“Everything in this exhibit is prime museum caliber,” says Fort Wayne Museum of Art director Charles Shepard. “Each of these women you'll find in major collections.”
The current exhibit at Fort Wayne's art museum is called 'By Women', a selection of artworks by women...a celebration of their vision and their struggle for respect. For centuries the art world ignored female artists. French writer Amantine Dupin didn't get a book published until she changed her name to George Sand. It's a prejudice that for centuries detoured women from making art.
“How much fight could you put in and then maybe find after three or four years of fighting..five years of fighting you're still not making any money?” says Shepard. “You're right where you were when you started out.”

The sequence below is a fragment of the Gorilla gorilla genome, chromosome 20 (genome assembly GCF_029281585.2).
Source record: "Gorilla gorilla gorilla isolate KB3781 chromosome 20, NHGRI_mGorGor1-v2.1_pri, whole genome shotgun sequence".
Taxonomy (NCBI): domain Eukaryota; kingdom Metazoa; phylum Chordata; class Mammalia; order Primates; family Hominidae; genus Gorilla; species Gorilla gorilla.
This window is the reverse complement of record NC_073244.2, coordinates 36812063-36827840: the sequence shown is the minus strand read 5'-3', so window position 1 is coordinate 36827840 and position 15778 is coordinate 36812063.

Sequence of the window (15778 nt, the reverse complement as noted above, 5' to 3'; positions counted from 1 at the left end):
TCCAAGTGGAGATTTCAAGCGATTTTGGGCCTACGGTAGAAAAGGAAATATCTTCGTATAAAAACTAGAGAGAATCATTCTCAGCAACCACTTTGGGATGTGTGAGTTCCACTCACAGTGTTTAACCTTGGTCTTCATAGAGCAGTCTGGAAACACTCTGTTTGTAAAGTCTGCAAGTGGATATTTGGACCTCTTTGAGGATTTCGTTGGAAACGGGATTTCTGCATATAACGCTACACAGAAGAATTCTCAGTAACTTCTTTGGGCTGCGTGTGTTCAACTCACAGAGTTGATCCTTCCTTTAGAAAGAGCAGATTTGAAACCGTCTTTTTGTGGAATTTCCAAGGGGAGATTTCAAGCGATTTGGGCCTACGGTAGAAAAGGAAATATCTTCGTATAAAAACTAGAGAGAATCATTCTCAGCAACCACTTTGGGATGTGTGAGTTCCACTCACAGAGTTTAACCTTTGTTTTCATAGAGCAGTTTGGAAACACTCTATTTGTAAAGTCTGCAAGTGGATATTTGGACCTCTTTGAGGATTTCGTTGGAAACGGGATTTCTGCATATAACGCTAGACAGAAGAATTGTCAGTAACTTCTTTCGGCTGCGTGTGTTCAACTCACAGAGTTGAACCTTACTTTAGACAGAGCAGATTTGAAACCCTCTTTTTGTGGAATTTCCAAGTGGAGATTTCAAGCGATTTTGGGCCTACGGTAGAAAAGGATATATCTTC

These works are by women who fought that fight, paving the way for those who followed. This magnificent view of Gardiner's Bay, Long Island is by Mary Nimmo Moran who got no respect for her work until she married artist Thomas Moran and finally accepted into the Etching Society of London in the 1860's, the only woman among 65 men. This portrait by Venezuelan painter Marisol is of women's rights giants Elizabeth Kady Stanton and Lucretia Mott...fought for women's rights including the right to vote. This print by canny Spero is called 'Thou Shalt Not Kill, a commentary on the plight of women and children caught in the crossfire of men's wars. This print on fabric called 'Triangle Engagement' is by long time Fort Wayne artist Betty Fishman. This exhibit is visually stunning and spiritually inspiring, of people who fought for respect and got it after centuries of struggle..a fight that didn't end until strength, determination and talent beat the odds. This is Eric Olson reporting.